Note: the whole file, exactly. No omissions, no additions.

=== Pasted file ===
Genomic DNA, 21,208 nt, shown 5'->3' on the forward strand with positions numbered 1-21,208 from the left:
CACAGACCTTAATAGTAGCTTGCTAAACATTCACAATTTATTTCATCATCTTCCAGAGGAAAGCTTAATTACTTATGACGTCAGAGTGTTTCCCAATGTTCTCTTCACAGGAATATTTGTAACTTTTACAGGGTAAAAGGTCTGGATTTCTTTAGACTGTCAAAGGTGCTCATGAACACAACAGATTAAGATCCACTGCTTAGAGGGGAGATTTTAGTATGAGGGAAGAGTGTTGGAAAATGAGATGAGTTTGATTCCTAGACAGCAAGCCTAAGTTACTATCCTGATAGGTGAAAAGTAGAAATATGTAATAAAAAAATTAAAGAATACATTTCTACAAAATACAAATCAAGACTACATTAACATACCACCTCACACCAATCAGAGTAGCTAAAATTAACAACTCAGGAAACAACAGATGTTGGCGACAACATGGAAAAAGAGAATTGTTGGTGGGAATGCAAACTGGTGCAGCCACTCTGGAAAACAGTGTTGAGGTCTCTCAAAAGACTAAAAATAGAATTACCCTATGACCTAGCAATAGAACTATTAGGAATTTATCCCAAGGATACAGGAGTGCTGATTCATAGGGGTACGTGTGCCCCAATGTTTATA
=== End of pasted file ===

Genomic DNA, 21,208 nt, shown 5'->3' on the forward strand with positions numbered 1-21,208 from the left:
CACAGACCTTAATAGTAGCTTGCTAAACATTCACAATTTATTTCATCATCTTCCAGAGGAAAGCTTAATTACTTATGACGTCAGAGTGTTTCCCAATGTTCTCTTCACAGGAATATTTGTAACTTTTACAGGGTAAAAGGTCTGGATTTCTTTAGACTGTCAAAGGTGCTCATGAACACAACAGATTAAGATCCACTGCTTAGAGGGGAGATTTTAGTATGAGGGAAGAGTGTTGGAAAATGAGATGAGTTTGATTCCTAGACAGCAAGCCTAAGTTACTATCCTGATAGGTGAAAAGTAGAAATATGTAATAAAAAAATTAAAGAATACATTTCTACAAAATACAAATCAAGACTACATTAACATACCACCTCACACCAATCAGAGTAGCTAAAATTAACAACTCAGGAAACAACAGATGTTGGCGACAACATGGAAAAAGAGAATTGTTGGTGGGAATGCAAACTGGTGCAGCCACTCTGGAAAACAGTGTTGAGGTCTCTCAAAAGACTAAAAATAGAATTACCCTATGACCTAGCAATAGAACTATTAGGAATTTATCCCAAGGATACAGGAGTGCTGATTCATAGGGGTACGTGTGCCCCAATGTTTATA